Abu Dhabi Film Festival, Lends Hand To Arab Filmmakers. The Abu Dhabi Film Festival, which started Thursday, is aimed at filling a vacuum among Arab filmmakers by offering them generous financial help. The festival will also promote quality Arab movies on the international platform besides bringing world cinema to the Middle East. The fourth edition of the festival is aimed at recognizing the efforts of outstanding Arab filmmakers and encouraging Abu Dhabi as the “culture capital” of the Arab region. One of the major recognitions at the festival is the “Black Pearl” awards in each category, which are worth $1 million in all. Intishal Tamimi, festival director, said of the festival, “This is the plan of ADACH (The Abu Dhabi Authority for Culture and Heritage)… Through ADACH, we are trying to boost cultural activities like classical programmes, music, publishing books to Formula 1. And movies are also a part of it.”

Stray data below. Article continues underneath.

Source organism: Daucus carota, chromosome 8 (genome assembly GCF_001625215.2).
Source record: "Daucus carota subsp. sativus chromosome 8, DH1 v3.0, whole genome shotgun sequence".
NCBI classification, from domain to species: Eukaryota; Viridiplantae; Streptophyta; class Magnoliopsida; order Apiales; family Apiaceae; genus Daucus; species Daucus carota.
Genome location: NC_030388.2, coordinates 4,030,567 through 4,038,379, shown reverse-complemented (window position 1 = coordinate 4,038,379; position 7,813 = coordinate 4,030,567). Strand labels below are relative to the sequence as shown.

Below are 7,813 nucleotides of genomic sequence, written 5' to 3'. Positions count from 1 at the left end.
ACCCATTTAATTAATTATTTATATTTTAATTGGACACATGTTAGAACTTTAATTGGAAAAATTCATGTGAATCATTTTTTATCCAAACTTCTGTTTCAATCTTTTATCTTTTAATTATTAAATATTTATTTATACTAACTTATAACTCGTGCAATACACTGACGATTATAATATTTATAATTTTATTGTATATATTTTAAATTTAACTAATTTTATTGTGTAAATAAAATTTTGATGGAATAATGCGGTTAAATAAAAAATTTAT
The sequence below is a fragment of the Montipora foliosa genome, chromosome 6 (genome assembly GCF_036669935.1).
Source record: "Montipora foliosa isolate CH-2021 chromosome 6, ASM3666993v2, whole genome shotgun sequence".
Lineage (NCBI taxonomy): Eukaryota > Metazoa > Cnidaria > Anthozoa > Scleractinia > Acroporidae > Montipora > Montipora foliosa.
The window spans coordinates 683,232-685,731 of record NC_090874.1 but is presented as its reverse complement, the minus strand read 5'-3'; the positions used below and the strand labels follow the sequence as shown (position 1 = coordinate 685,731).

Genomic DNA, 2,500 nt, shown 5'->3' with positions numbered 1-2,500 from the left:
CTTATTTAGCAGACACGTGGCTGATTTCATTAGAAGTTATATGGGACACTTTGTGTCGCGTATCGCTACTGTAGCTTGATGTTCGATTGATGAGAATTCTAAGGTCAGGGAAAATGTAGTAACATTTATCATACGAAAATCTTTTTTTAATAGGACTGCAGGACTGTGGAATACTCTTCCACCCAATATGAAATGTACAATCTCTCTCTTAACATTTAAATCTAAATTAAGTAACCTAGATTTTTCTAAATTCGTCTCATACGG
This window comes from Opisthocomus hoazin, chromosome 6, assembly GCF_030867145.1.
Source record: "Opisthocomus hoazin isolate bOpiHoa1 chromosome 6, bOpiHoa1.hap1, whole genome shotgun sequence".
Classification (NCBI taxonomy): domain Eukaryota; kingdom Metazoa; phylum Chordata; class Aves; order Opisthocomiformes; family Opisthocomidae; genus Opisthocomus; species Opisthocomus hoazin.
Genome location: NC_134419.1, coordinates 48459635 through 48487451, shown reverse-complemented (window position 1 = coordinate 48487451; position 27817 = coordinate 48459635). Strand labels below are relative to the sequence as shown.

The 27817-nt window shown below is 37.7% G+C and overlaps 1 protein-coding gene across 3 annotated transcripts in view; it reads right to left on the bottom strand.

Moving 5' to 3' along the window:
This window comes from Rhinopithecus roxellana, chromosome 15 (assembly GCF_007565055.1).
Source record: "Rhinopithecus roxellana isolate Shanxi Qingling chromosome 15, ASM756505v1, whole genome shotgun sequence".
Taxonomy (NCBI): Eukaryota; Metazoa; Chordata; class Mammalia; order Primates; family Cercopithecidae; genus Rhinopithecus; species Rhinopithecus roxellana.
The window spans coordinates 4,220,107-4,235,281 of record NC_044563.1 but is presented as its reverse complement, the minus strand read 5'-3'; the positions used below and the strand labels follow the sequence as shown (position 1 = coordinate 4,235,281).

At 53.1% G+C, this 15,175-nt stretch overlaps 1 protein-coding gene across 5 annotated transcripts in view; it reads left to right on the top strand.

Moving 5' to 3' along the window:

The festival, launched in 2007 to compete with neighboring Dubai, was earlier known as the Middle East International Film Festival. It will continue until Oct. 23. Since its inception, the Abu Dhabi Film Festival, along with other Gulf film festivals, has attracted more attention than other older events in the Arab world, such as the one in Cairo. However, the main concern for the organizers remains that local productions need to be encouraged in terms of quality and content. The need for such a festival is reflected in the fact that, in all, Arab countries are able to produce fewer than 20 films worthy of being showcased at film festivals around the world. The organizers as well as the filmmakers intend to change that. In fact, an attempt to provide financial help to Arab filmmakers, festival organizers have established a “Sanad” fund, which would offer subsidies between $20,000 and $60,000 to “support the new currents in the Arab cinema and encouraging artistic creativity.” This year, there are 15 entries to the festival, among which are the Sanad-supported films, “Chatti Ya Dini” (Here Comes the Rain) by Lebanese director Bahij Hojeij, Egyptian film “Rassayel El Bahr” (Messages from the Sea) by Daud Abdul Sayeed and “Rodage” (Taming) by Syrian filmmaker Nidal al-Dibs.